Gurren Lagann contains all the hotblooded energy anyone could ever want from a Super Robot series, as the show continuously tops each insane feat with something more over the top almost every episode.


Macross proves that it’s easy to combine two things which theoretically should have nothing in common to create something great. Essentially, it’s like the Reese’s of anime. After an alien battleship lands on Earth, humanity experiences rapid growth in technology as they figure out its tech...just in time to wind up locked in battle with a different alien race known as the Zentraedi.

While Macross is loved for its dogfight combat scenes, what really helps it stand out are all the love stories happening in the background. Oh, and the addition of an idol whose songs wind up helping to bring peace to the galaxy. There’s nothing quite like Macross in the mecha world.


What if Gundam Wing were done with a more coherent storyline and an equal focus on all the main characters? That’s Gundam 00, a series which takes the very similar approach of Gundam Wing by having a group of teenage boys piloting superior mobile suits and attacking locations around the world.

In Gundam 00’s case though, that group is Celestial Being, an organization dedicated to forcibly stopping all conflict in the world by shutting down both sides with superior military might. Though the movies get a little weird, the two television shows boast some of the best storytelling and mecha designs that Gundam has ever had.


Though Macross 7 never quite gets its just due, series creator Shoji Kawamori still managed to bring the franchise back to prominence with 2008’s Macross Frontier. Set 50 years after the original Macross series, Frontier focuses on the colonization group aboard the actual Macross Frontier ship.

Acknowledging the popularity of the musical aspect of the original series, Frontier sees not one but two different idols: Ranka Lee, a young girl working towards becoming a legendary singer, and Sheryl Nome, the so-called “Galactic Fairy” already known across the stars. Both girls get involved with Alto Saotome, a pilot protecting the Frontier, just as a new alien threat known as the Vajra appear.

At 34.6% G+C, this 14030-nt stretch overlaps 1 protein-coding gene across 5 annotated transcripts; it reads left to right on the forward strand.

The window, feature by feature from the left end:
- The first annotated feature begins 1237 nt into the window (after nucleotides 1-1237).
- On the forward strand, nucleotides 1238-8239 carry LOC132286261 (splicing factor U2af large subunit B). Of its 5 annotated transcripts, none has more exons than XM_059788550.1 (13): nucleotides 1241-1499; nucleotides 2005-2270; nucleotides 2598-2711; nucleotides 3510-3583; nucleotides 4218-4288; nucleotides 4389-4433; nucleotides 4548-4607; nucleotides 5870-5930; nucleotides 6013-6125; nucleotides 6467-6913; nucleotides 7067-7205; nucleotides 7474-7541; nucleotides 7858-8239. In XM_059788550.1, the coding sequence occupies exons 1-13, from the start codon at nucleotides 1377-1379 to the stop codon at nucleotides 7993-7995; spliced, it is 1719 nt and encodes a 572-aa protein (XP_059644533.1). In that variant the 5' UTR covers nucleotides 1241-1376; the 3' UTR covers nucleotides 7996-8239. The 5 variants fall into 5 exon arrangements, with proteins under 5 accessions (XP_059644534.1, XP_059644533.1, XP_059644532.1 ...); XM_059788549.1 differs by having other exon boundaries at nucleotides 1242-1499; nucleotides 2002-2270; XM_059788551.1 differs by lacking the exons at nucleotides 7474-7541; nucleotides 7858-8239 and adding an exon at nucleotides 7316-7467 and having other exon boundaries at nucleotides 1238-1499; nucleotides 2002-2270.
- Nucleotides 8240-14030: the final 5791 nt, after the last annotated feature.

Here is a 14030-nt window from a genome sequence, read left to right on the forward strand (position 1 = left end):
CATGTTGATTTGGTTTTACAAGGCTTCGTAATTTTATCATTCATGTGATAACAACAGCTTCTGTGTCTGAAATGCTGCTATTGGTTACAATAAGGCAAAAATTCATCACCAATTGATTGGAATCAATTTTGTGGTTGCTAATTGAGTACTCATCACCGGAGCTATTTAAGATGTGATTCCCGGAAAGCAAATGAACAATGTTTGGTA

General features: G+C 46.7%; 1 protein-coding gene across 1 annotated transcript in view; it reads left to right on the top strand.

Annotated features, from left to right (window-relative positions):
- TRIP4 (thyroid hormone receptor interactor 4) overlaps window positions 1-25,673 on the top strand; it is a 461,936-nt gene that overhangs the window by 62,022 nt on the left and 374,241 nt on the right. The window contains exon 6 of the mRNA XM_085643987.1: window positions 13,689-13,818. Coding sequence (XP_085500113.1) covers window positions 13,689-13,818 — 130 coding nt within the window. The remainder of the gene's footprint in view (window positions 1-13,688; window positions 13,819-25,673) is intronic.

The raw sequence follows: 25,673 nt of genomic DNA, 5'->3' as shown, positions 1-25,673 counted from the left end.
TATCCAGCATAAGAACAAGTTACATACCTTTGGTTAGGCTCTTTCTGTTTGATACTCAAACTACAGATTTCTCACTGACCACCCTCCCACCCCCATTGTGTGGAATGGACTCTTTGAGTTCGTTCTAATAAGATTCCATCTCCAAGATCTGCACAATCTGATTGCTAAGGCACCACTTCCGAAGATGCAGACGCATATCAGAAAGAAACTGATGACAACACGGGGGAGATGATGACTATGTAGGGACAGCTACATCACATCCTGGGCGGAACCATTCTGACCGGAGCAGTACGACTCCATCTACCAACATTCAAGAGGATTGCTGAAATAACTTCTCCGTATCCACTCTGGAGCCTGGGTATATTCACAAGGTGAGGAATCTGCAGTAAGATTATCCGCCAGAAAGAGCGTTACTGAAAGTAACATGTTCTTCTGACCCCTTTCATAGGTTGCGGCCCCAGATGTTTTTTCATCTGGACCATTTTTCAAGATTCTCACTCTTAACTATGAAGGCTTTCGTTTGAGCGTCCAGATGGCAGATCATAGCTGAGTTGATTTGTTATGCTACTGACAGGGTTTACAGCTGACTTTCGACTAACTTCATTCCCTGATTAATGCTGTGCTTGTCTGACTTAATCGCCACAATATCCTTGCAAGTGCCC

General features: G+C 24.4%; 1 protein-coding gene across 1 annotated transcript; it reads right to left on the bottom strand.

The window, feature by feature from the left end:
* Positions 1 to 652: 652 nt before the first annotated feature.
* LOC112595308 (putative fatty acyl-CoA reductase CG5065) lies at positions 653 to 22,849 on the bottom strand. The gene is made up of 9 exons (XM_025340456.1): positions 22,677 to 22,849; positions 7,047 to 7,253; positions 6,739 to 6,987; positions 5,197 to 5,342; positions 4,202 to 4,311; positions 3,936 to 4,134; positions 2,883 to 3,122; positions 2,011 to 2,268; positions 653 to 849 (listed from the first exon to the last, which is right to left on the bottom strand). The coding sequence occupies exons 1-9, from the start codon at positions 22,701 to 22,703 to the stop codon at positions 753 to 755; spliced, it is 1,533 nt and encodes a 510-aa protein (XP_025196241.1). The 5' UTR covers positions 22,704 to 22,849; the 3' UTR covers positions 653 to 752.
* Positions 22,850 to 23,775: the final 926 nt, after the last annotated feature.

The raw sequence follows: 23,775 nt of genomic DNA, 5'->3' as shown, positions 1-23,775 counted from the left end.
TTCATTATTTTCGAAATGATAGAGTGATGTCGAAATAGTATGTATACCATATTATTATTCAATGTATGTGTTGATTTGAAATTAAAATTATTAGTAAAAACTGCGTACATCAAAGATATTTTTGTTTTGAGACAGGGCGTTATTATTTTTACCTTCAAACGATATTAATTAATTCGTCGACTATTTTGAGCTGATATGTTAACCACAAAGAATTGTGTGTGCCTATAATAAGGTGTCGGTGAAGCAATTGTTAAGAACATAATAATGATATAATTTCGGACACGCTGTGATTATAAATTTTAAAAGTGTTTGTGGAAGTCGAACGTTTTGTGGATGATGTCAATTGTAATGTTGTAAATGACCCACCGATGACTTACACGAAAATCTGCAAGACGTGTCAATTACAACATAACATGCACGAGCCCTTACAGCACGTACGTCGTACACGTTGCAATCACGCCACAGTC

The Special Vehicles Unit is a group of officers assigned to deal with crimes involving Labors, large robots designed for industrial usage. Patlabor is vastly different from nearly any mecha anime show most people have ever viewed, being as much a police procedural as it is a giant robot series.

In truth, the show has more in common with the Barney Miller Show than it does an average Gundam series, with the primary characters spending as much time filing reports and performing maintenance on their giant robots, as they spend solving crimes. For fans who were looking for a series that can do comedy and slice-of-life adventures as well as it does action, Patlabor is the perfect show.


08th MS Team is flawless. Its beautiful '90s animation is just as good today as it was when it first released. It manages to be a better “Real Robot” than even the original Gundam series by jettisoning all the talk of NewTypes and psychic connections and sticking to being a war drama in the sweltering jungle.

Without all the absurdly talented pilots, every combat encounter is tense and it’s always in question which side will find a way to win. That said, the series doesn’t take itself overly serious either, managing to sneak a romance in as well as discuss the downtime that all soldiers (even ones at war) are inevitably stuck with.